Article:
And of course, connect with the local library. Volunteer. Get to know the regular readers. And be transparent. Make sure the staff knows you are an author working on publishing. There is a very good chance they feature local authors and you might be able to get a copy on their shelves.
- Expand with the Web – Once you’ve begun building a strong core of local, in-person connections, look to expand that online. This can be in the form of blogging, frequenting online writing or reading groups, or even through social media.
Early on, the best path is probably looking at online forums and engaging directly. Try to find groups focused on your genre, as these will be your most likely readers. Then talk to them about books. Maybe even join a reading group and engage in regular discussions about content from that angle.
Blogging is a tough one because it is slow and demanding. Still, I advocate for starting and maintaining a blog. You’ll want a website to direct new and old readers (and fans) to, so all you end up needing to do is host a blog on the site. This provides fresh content to encourage return visitors and gives you a medium to publish teasers or excerpts.
- Attend and host events – You’ll need to build off of #1 and #2 to be successful with events. Once you’ve got a core group of True Fans, expand that with an author signing or book sale at the local bookstore.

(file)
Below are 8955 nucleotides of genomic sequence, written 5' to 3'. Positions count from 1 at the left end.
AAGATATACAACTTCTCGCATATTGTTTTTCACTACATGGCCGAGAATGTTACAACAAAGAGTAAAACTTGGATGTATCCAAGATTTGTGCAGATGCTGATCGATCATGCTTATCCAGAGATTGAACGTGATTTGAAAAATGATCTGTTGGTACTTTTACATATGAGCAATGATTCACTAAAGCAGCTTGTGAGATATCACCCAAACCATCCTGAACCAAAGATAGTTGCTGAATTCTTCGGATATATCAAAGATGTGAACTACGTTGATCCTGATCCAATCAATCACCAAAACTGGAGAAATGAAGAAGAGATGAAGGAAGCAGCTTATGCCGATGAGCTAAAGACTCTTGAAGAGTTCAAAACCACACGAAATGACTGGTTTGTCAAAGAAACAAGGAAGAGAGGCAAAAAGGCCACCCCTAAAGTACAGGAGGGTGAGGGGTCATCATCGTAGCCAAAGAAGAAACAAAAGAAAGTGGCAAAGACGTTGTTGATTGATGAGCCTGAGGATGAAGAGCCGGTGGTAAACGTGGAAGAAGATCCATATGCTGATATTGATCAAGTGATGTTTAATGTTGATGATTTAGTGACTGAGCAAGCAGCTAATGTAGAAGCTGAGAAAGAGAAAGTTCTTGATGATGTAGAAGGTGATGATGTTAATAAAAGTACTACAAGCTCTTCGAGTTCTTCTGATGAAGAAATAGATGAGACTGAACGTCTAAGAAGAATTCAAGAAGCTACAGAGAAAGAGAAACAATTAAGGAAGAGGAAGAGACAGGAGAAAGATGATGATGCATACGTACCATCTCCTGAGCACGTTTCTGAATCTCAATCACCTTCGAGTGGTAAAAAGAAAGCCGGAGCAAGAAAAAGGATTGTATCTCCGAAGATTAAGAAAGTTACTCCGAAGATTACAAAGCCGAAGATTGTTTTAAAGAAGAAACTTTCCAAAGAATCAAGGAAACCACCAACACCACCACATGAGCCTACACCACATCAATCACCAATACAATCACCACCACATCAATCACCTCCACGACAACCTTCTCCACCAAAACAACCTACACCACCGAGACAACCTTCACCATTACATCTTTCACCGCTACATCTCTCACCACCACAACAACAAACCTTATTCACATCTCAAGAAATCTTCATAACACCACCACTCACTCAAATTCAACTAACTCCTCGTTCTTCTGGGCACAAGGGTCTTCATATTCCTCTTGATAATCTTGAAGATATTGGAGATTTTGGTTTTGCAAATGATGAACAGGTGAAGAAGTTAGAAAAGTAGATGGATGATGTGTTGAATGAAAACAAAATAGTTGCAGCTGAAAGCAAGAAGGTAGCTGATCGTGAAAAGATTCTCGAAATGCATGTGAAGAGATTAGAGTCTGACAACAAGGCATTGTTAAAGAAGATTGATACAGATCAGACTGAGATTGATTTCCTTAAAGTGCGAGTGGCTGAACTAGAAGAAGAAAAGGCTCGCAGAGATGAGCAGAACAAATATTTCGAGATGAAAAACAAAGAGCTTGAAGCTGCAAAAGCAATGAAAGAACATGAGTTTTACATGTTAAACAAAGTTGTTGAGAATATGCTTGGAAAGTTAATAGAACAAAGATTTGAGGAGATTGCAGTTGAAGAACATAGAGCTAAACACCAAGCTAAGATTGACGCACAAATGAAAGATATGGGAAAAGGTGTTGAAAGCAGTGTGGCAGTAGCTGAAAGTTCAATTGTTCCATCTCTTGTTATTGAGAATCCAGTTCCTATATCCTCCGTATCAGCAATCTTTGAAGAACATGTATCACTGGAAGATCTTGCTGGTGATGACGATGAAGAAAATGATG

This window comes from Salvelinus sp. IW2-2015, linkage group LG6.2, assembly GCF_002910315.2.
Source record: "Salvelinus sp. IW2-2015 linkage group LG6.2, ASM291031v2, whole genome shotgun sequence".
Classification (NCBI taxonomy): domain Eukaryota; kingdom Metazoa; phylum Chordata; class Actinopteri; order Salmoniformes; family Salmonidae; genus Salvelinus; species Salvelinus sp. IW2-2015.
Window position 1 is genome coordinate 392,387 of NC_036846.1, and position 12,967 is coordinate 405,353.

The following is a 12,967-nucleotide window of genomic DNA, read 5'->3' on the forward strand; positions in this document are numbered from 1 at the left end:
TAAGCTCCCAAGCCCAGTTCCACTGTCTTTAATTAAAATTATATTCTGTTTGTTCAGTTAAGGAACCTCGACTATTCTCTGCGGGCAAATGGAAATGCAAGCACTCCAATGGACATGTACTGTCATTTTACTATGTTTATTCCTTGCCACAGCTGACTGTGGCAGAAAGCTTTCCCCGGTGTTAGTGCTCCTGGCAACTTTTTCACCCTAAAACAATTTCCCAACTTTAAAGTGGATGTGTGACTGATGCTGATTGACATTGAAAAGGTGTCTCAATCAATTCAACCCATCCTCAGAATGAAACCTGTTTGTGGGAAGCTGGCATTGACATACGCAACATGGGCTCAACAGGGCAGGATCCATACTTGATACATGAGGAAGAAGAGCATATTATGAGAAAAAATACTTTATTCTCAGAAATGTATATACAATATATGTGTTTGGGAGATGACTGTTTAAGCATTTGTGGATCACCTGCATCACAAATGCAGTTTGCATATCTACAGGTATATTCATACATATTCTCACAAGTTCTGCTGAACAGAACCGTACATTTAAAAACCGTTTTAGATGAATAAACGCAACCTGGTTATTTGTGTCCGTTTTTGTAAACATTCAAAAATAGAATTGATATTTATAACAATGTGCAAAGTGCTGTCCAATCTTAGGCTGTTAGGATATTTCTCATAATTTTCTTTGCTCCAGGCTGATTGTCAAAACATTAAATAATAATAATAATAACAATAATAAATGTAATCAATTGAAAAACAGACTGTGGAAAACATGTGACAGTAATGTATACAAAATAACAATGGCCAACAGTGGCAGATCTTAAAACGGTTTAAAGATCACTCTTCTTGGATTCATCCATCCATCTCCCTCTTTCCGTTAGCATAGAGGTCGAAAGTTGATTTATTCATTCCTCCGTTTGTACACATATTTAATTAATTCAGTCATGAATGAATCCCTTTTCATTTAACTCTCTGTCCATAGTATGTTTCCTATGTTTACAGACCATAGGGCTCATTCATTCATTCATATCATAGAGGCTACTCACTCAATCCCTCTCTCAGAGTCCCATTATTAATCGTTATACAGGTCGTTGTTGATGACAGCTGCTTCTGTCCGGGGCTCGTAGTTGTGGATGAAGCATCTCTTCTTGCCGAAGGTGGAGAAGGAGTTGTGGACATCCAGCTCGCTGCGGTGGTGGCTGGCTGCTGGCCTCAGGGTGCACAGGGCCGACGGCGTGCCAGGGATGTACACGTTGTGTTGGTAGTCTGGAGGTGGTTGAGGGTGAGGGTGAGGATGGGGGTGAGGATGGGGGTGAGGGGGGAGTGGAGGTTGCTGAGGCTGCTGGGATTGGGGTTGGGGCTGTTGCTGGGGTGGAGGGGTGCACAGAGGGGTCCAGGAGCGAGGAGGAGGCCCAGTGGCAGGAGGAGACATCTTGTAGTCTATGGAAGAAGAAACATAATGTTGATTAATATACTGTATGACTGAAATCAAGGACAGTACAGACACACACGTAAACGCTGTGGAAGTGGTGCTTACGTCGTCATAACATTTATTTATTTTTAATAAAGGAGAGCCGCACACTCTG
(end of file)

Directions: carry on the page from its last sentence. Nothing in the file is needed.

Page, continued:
Or attend a writing or book convention and meet an even wider range of authors, book publishers, and book designers. This is fairly intensive, as it’s going to mean investing in the tickets and trip, but it can pay off in a lot of ways too. For our True Fan search, the biggest benefit may be the opportunity to connect with other authors and attract some of their fans.
Don’t think of other authors as competition. That’s assuredly not the case. You need to view every single other author you can connect with as a possible extension of your reader network, and a means to acquire more True Fans. Because another author’s True Fans, on that author’s recommendation, can easily become one of your True Fans too.
These are just a few ideas. Be creative in thinking about ways to attract True Fans. Maybe a Youtube series. Or maybe other hobbies like fantasy football or yoga could lead to a group of people you can transition into True Fans.
These True Fans will not be your only source of income either. If you’ve got a relatively large network of online followers, many of them will simply be a follower; someone who might buy a book, might not. They might read your blog or like your Facebook posts, but not rush to buy your newest book. These fans will help support you from time to time, but the True Fans are the ones contributing with a purchase for every product your produce.
That’s why the True Fans are so critical and why generating a strong base group of them is so important to earning sustainable income as a writer.
Paul is the Technical Writer at Lulu, responsible for all the words you see on our site (misspellings included). He also manages the community site – http://connect.lulu.com/en/ – and in his free time, he’s an avid reader and short story writer.